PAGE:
7 See also Kießling, Wolfgang, Paul Merker in den Fängen der Sicherheitsogane Stalins und Ulbrichts (Berlin: Gesellschaftswissenschaftliches Forum, 1995)Google Scholar.

8 Kuczynski to Ulbricht and Matern, 21 Nov. 1952, in SAPMO-BArch, DY 30/IV 2/4/123, Bl. 206–7.

9 Koenen to Matern, 13 Jan. 1953 (see above, n. 1), Bl. 241 (‘Erst stützt sich Jürgen K. auf Frejka und später Merker auf Jürgen Kuczynski!’). Koenen had already called attention to Kuczynki's links to Merker at the Central Committee meeting held to confirm the expulsion of Merker (and a handful of others) from the party on 24 Aug. 1950 – see Keßler, Mario, Exilerfahrung in Wissenschaft und Politik: Remigrierte Historiker in der frühen DDR (Cologne: Böhlau Verlag, 2001), 127Google Scholar.

10 ‘Plan zur Durchführung der Überprüfung von Genossen, die in kapitalistischen Ländern in Emigration waren’, 1 March 1953, in SAPMO-BArch, DY 30/IV 2/4/445, Bl. 179–81.

11 Mählert, Ulrich, ‘“Die Partei hat immer Recht!” Parteisäuberungen als Kaderpolitik in der SED (1948–1953)’, in Weber, Hermann and Mählert, Ulrich, eds., Terror: Stalinistische Parteisäuberungen 1936–1953 (Paderborn: Ferdinand Schöningh, 1998), 351457, here 440–1Google Scholar; Otto, Wilfriede, ‘Antizionismus – überstülptes Feindbild und antisemitische Bildung’, in Keßler, Mario, ed., Arbeiterbewegung und Antisemitismus. Entwicklungslinien im 20. Jahrhundert (Bonn: Pahl-Rugenstein, 1993), 95119, here 104Google Scholar.

12 ‘Genossen, die für das Office of Strategic Services tätig waren’, undated note in the ZPKK files [March 1953?] concerning the decision to investigate Kuczynski, in SAPMO-BArch, DY 30/IV 2/4/123, Bl. 1.

13 Hodos, Show Trials, 83–4. See also Potts, Archie, Zilliacus. A Life for Peace and Socialism (London: Merlin Press, 2002), 155–6Google Scholar; and Kaplan, Report on the Murder of the General Secretary, 182–6 and 224–5.

14 Epstein, Catherine, The Last Revolutionaries: German Communists and their Century (Cambridge, MA: Harvard University Press, 2003), 151Google Scholar. See also Grieder, Peter, The East German Leadership, 1946–73: Conflict and Crisis (Manchester: Manchester University Press, 1999), 47, n. 254Google Scholar; and Otto, Wilfriede, ‘“Genossen, ich verstehe nicht . . . .”. Die Geschichte von Hans Schrecker und die Jagd nach einer “Slansky-Verschwörerband” in der DDR’, Horch und Guck, 5/9 (1993), 2530, here 29Google Scholar.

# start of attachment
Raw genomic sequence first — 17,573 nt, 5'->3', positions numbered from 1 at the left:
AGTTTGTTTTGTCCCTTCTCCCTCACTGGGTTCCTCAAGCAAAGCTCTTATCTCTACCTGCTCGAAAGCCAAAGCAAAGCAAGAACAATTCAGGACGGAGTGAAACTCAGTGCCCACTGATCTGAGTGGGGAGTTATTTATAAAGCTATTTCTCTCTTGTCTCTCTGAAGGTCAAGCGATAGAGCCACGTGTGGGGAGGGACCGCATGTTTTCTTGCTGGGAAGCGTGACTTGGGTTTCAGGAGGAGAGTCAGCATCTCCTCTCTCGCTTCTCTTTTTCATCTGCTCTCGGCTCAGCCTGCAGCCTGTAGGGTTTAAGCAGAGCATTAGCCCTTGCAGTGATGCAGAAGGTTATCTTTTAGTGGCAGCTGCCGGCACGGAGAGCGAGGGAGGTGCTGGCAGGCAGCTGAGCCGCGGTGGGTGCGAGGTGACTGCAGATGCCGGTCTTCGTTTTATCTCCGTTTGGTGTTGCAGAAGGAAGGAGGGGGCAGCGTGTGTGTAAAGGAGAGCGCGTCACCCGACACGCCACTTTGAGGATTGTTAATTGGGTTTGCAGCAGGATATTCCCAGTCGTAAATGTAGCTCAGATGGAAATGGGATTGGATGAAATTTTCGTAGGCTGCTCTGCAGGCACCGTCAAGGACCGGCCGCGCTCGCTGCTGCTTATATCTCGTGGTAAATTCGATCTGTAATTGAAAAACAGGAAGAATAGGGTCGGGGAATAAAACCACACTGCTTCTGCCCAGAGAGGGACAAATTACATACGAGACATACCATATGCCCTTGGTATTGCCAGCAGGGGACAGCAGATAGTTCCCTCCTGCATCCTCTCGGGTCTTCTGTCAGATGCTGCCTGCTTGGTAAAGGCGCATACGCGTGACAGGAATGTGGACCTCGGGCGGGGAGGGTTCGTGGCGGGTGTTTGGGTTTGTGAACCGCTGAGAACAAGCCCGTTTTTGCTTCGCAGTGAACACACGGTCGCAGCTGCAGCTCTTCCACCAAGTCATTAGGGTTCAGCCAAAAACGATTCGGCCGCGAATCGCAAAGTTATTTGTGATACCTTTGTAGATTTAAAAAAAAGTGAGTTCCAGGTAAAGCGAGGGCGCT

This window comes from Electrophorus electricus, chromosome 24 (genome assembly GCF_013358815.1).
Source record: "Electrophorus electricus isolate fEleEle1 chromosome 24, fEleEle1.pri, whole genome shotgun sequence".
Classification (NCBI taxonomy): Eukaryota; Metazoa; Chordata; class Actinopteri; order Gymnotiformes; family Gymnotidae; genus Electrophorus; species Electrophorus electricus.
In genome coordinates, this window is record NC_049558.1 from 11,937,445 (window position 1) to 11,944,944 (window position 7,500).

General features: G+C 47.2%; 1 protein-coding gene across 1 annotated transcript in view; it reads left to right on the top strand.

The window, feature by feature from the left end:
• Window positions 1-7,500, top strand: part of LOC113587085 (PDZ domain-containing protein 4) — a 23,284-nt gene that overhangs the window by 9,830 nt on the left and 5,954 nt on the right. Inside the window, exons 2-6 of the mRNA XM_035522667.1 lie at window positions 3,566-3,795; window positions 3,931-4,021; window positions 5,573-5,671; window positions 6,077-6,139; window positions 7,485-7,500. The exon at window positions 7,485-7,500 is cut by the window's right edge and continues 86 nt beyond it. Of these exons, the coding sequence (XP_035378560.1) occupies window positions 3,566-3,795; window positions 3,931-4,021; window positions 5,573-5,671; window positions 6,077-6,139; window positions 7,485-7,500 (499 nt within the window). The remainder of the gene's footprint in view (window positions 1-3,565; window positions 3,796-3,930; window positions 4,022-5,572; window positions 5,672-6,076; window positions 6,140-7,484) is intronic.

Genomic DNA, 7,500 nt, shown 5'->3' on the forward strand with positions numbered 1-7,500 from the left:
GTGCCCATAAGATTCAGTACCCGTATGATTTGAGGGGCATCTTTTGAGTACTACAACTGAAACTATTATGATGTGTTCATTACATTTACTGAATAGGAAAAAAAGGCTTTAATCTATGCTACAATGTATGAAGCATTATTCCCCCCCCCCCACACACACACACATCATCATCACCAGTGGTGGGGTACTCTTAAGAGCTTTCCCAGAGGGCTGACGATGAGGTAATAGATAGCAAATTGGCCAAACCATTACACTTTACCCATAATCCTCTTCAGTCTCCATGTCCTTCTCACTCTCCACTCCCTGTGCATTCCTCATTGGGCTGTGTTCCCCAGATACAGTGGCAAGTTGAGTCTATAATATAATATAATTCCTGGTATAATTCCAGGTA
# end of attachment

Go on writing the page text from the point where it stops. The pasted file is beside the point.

15 Indeed, another British intelligence report, dated 24 Jan. 1953, even suggested, wrongly, that Kuczynski might already have been arrested; and on 28 Feb. 1953 Emmy Damerius-Koenen, the wife of Wilhelm Koenen, also wrote to Matern describing Kuczynski as a ‘class-hostile element’ who ‘does not belong in our party’. See Report on Purges in East Berlin, 24 Jan. 1953, in The National Archives, KV 2 /1880; and Epstein, The Last Revolutionaries, 151.

16 See Hodos, Show Trials, 113–28; Hermann Weber, ‘Schauprozeß-Vorbereitungen in der DDR’, in Weber and Mählert, Terror, 459–85; Herf, Divided Memory, 106–61; and Grieder, The East German Leadership, 25–36. Epstein, The Last Revolutionaries, 130–57, is a partial exception here, as is Otto, ‘Antizionismus’, 103–4 and 116.

17 Keßler, Mario, Die SED und die Juden – zwischen Repression und Toleranz. Politische Entwicklungen bis 1967 (Berlin: Akademie Verlag, 1995), 91Google Scholar.

18 For the latest research on Stalinist party purges in East Germany and in the Soviet bloc more generally, see the various essays in McDermott, Kevin and Stibbe, Matthew, eds., Stalinist Terror in Eastern Europe: Elite Purges and Mass Repression (Manchester: Manchester University Press, 2010)Google Scholar.

19 Schüren, Ulrich, Der Volksentschied zur Fürstenenteignung 1926 (Düsseldorf: Droste Verlag, 1978), 70–5Google Scholar.

20 On the anti-fascist FDB (Freie Deutsche Bewegung) in Britain, in which several London-based German communists, but not Jürgen Kuczynski, briefly worked alongside left-leaning Social Democrats such as Viktor Schiff, Karl Rawitzki and Adele Schreiber-Krieger, see Glees, Anthony, Exile Politics during the Second World War: The German Social Democrats in Britain (Oxford: Clarendon Press, 1982), 216–21Google Scholar; and Hager, Kurt, Erinnerungen (Leipzig: Faber & Faber, 1994), 8791Google Scholar. The FDB should not be confused with the similarly named, but ideologically quite distinct Free Germany Movement (Bewegung Freies Deutschland) in Mexico, mentioned elsewhere in this article.

21 On the Kuczynski family as a whole, and in particular their roles in wartime London, see Williams, R. C., Klaus Fuchs, Atom Spy (Cambridge, MA: Harvard University Press, 1987)CrossRefGoogle Scholar; and Glees, Anthony, The Secrets of the Service: British Intelligence and Communist Subversion, 1939–1951 (London: Jonathan Cape, 1987), 345 and passimGoogle Scholar. Also McElvoy, Anne, The Saddled Cow: East Germany's Life and Legacy (London: Faber & Faber, 1992), 2847Google Scholar.

22 Werner, Ruth, Sonya's Report, trans. Simpson, Renate (London: Chatto & Windus, 1991 [1977]), 250Google ScholarPubMed.